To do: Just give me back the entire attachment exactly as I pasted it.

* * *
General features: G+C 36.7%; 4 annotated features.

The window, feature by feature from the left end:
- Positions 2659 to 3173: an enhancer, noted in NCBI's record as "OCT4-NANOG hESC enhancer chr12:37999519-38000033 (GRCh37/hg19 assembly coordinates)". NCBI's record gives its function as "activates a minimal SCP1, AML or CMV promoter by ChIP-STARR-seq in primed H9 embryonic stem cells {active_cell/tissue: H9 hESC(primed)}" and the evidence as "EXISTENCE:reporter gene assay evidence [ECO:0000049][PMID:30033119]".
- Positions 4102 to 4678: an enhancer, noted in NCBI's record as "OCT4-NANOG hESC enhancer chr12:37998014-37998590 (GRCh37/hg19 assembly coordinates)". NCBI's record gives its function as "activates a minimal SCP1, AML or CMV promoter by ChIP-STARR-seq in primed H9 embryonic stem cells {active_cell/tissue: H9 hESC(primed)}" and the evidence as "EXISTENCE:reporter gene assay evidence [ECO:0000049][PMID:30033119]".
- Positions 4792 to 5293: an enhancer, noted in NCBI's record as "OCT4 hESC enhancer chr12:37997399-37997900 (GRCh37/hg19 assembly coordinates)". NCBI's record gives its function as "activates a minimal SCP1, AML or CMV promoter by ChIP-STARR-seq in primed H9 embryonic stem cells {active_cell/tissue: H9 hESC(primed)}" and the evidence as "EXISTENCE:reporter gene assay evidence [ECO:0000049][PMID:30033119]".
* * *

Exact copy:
General features: G+C 36.7%; 4 annotated features.

The window, feature by feature from the left end:
- Positions 2659 to 3173: an enhancer, noted in NCBI's record as "OCT4-NANOG hESC enhancer chr12:37999519-38000033 (GRCh37/hg19 assembly coordinates)". NCBI's record gives its function as "activates a minimal SCP1, AML or CMV promoter by ChIP-STARR-seq in primed H9 embryonic stem cells {active_cell/tissue: H9 hESC(primed)}" and the evidence as "EXISTENCE:reporter gene assay evidence [ECO:0000049][PMID:30033119]".
- Positions 4102 to 4678: an enhancer, noted in NCBI's record as "OCT4-NANOG hESC enhancer chr12:37998014-37998590 (GRCh37/hg19 assembly coordinates)". NCBI's record gives its function as "activates a minimal SCP1, AML or CMV promoter by ChIP-STARR-seq in primed H9 embryonic stem cells {active_cell/tissue: H9 hESC(primed)}" and the evidence as "EXISTENCE:reporter gene assay evidence [ECO:0000049][PMID:30033119]".
- Positions 4792 to 5293: an enhancer, noted in NCBI's record as "OCT4 hESC enhancer chr12:37997399-37997900 (GRCh37/hg19 assembly coordinates)". NCBI's record gives its function as "activates a minimal SCP1, AML or CMV promoter by ChIP-STARR-seq in primed H9 embryonic stem cells {active_cell/tissue: H9 hESC(primed)}" and the evidence as "EXISTENCE:reporter gene assay evidence [ECO:0000049][PMID:30033119]".